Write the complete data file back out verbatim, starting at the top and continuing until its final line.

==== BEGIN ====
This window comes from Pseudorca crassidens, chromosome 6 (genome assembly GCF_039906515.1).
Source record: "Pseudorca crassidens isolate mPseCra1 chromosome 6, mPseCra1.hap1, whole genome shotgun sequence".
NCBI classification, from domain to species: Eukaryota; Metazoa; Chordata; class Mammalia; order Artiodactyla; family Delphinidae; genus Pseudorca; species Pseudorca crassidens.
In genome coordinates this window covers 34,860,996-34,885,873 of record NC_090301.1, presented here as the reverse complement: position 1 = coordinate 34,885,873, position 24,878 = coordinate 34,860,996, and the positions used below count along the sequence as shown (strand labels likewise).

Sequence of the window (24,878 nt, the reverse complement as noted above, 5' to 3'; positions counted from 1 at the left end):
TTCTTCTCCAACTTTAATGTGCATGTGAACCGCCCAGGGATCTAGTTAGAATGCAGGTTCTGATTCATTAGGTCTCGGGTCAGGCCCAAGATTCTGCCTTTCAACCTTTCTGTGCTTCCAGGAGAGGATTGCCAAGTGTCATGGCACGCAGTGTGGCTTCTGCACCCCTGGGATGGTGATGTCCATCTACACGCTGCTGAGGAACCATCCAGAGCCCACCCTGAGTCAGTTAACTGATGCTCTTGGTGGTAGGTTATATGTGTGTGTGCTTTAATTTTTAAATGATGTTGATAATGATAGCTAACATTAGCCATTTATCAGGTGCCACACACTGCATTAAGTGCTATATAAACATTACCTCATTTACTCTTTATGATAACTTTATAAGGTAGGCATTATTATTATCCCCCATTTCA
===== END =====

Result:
This window comes from Pseudorca crassidens, chromosome 6 (genome assembly GCF_039906515.1).
Source record: "Pseudorca crassidens isolate mPseCra1 chromosome 6, mPseCra1.hap1, whole genome shotgun sequence".
NCBI classification, from domain to species: Eukaryota; Metazoa; Chordata; class Mammalia; order Artiodactyla; family Delphinidae; genus Pseudorca; species Pseudorca crassidens.
In genome coordinates this window covers 34,860,996-34,885,873 of record NC_090301.1, presented here as the reverse complement: position 1 = coordinate 34,885,873, position 24,878 = coordinate 34,860,996, and the positions used below count along the sequence as shown (strand labels likewise).

Sequence of the window (24,878 nt, the reverse complement as noted above, 5' to 3'; positions counted from 1 at the left end):
TTCTTCTCCAACTTTAATGTGCATGTGAACCGCCCAGGGATCTAGTTAGAATGCAGGTTCTGATTCATTAGGTCTCGGGTCAGGCCCAAGATTCTGCCTTTCAACCTTTCTGTGCTTCCAGGAGAGGATTGCCAAGTGTCATGGCACGCAGTGTGGCTTCTGCACCCCTGGGATGGTGATGTCCATCTACACGCTGCTGAGGAACCATCCAGAGCCCACCCTGAGTCAGTTAACTGATGCTCTTGGTGGTAGGTTATATGTGTGTGTGCTTTAATTTTTAAATGATGTTGATAATGATAGCTAACATTAGCCATTTATCAGGTGCCACACACTGCATTAAGTGCTATATAAACATTACCTCATTTACTCTTTATGATAACTTTATAAGGTAGGCATTATTATTATCCCCCATTTCA